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Swedish writer takes cues from days he directed skiing documentaries to tell the story of an unravelling family in what some have listed as odds-on favourite to win Best Foreign Film Oscar.

Snow is scary in the superb new Swedish comedy Force Majeure: The whiteness of its mountaintop setting is like a void threatening to swallow the characters whole. The film's plot is set into motion by a "controlled avalanche" that descends on a chic ski resort; the deluge is harmless, but it causes a father to bolt away from his wife and children out of fear for his safety, after which his status as the benevolent head of the household is thrown into severe doubt. "I think that a good title for this movie could have been Avalanche," says writer-director Ruben Ostlund. "The avalanche is a good metaphor for what's going on within the family."

Already a critical hit at TIFF, Force Majeure has had a snowball effect on its creator's career: It's been selected as Sweden's submission for the Best Foreign Film Oscar, and some handicappers have it listed as the odds-on favourite. A former director of skiing documentaries who turned 40 just before the film showed at Cannes, Ostlund is as dryly funny in conversation as he is behind the camera, and he chooses his words as carefully as his shots, which is to say: very.

"When I was making ski films, the style was determined by the skill of the skiers," he says. "The better the skier was, the longer we could hold the shots, because we were trying to capture their ability, to make it feel that much more intense. And you're dependent on that skill because you can't create those images in the editing room." Skiing is an afterthought in Force Majeure, but the same basic principle is in place. The director keeps the camera trained on his characters for agonizingly long periods of time, allowing us to scan their faces for signs of emotional strain.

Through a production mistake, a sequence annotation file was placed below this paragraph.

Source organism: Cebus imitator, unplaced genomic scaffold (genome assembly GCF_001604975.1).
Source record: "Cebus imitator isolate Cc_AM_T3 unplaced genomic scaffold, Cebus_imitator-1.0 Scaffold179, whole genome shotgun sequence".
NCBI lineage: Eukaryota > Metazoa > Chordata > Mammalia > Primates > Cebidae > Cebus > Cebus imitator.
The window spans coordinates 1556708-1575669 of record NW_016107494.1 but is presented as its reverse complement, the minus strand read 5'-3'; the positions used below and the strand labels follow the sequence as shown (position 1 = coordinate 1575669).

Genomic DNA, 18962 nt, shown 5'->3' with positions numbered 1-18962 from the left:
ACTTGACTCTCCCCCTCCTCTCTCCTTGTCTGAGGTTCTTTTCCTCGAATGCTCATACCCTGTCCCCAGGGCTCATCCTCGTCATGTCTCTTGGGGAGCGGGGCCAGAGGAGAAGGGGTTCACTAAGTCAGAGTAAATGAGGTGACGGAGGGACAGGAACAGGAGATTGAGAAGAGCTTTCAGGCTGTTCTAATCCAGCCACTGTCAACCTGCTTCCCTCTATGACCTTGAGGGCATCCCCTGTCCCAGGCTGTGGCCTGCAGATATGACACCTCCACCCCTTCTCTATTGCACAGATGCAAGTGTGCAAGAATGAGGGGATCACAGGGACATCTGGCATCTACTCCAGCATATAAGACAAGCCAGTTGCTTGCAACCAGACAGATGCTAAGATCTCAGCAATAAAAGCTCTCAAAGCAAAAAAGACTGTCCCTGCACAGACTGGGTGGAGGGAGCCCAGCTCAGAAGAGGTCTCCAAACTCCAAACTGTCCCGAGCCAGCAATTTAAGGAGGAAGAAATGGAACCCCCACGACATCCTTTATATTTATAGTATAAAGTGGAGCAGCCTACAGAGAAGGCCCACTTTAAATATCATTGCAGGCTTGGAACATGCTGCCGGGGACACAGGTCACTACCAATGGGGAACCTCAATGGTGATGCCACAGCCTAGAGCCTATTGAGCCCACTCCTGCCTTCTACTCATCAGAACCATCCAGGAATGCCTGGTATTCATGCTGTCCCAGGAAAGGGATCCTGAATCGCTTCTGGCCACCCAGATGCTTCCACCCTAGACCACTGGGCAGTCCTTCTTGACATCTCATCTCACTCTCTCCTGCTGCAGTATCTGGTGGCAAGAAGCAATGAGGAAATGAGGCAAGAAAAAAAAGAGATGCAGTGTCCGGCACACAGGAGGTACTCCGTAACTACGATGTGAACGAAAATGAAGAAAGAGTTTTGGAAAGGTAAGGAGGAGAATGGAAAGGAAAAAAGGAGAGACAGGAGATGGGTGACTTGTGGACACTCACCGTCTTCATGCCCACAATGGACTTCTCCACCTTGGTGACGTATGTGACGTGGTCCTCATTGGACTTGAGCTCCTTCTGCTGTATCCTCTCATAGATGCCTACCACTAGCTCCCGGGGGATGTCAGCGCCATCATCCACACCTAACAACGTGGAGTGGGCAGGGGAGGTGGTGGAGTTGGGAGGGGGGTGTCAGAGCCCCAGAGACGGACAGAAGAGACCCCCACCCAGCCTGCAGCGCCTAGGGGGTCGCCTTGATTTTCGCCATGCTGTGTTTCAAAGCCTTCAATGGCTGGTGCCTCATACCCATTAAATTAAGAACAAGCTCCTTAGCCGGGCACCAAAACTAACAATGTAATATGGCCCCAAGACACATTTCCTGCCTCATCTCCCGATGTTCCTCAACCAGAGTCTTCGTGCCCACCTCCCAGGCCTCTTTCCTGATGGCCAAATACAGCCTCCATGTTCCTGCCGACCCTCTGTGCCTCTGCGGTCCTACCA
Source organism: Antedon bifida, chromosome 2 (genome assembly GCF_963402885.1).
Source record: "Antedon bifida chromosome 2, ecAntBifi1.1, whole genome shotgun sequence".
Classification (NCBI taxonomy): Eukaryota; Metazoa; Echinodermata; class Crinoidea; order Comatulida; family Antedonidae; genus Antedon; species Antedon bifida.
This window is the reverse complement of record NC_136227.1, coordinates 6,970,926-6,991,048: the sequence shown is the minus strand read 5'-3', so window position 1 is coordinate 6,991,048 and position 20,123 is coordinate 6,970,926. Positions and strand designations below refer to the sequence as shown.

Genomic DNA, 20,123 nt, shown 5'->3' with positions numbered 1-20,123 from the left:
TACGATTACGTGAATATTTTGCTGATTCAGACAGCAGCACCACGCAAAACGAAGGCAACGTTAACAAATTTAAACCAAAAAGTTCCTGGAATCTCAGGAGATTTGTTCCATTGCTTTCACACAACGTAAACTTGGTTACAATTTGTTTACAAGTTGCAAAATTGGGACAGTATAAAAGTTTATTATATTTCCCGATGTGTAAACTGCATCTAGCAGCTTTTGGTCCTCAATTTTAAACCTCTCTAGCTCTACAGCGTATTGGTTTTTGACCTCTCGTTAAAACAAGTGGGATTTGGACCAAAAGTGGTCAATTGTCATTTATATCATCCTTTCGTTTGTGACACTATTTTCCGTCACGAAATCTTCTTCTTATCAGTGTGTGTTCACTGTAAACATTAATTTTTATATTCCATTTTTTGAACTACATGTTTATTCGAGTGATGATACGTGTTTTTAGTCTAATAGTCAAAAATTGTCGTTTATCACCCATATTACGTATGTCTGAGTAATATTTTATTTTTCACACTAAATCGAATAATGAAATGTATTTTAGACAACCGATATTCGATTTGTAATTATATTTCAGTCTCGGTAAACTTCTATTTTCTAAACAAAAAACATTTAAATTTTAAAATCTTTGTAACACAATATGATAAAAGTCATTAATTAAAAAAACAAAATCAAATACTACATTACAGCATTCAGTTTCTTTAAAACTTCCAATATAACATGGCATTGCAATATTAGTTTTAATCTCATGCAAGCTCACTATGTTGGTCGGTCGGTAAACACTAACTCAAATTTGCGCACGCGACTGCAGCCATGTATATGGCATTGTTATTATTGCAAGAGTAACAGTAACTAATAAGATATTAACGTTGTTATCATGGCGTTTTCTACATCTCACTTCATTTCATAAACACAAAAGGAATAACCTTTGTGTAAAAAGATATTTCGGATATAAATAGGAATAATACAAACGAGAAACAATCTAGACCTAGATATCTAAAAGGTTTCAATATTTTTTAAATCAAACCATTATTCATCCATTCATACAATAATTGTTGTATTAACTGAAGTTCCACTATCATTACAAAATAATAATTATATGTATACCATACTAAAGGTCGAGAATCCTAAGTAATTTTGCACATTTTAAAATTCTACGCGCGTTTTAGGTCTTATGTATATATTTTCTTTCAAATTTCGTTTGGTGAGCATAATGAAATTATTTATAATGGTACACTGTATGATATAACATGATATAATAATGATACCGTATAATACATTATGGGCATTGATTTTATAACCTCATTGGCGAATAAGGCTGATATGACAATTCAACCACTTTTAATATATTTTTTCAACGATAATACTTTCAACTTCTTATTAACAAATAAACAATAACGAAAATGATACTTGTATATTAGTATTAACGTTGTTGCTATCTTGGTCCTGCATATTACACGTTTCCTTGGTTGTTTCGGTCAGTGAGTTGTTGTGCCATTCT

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"I really like nature videos on YouTube," Ostlund says brightly, adding that he's particularly fond of Battle at Kruger, an eight-minute amateur video shot by a tourist in Tanzania that chronicles the conflict between a pride of lions, a herd of wildebeest and a lone crocodile (it has more than 75 million views on YouTube). "It's like an epic situation, with all these different groups [of animals] interacting," he says. "I love that. There is no judgment of their behaviour. The people who shoot these videos don't judge crocodiles or lions. That's the same way that I want to look at humans. These are the sorts of things that we do."

While nobody would mistake Force Majeure's skillfully filmed action for a documentary, Ostlund says he based the script in research about the fallout from life-or-death scenarios. "I read a report on airplane hijackings, and it turns out that the divorce rate for couples who are involved in those sorts of situations is very high afterward." He was also inspired by TV ads for vacation spots, which he felt illustrated the cultural stereotypes around down time. "In commercials, the mother is there relaxing with a drink in her hand, and the father is playing with his kids on the beach. It's like it's now payback time for the man." Force Majeure is not nearly so idyllic: In its most memorable scene, Tomas tries to win his family back via a torrential downpour of crocodile tears. And, once again, Ostlund looked to the Internet for inspiration.

"I tried googling 'worst man cry ever,'" he says. "[The videos I found], they don't create much sympathy for the viewer. I was talking to a friend about that scene, and he said that the 'fake cry is the male version of the fake orgasm for women.' I thought it was a very good comparison."

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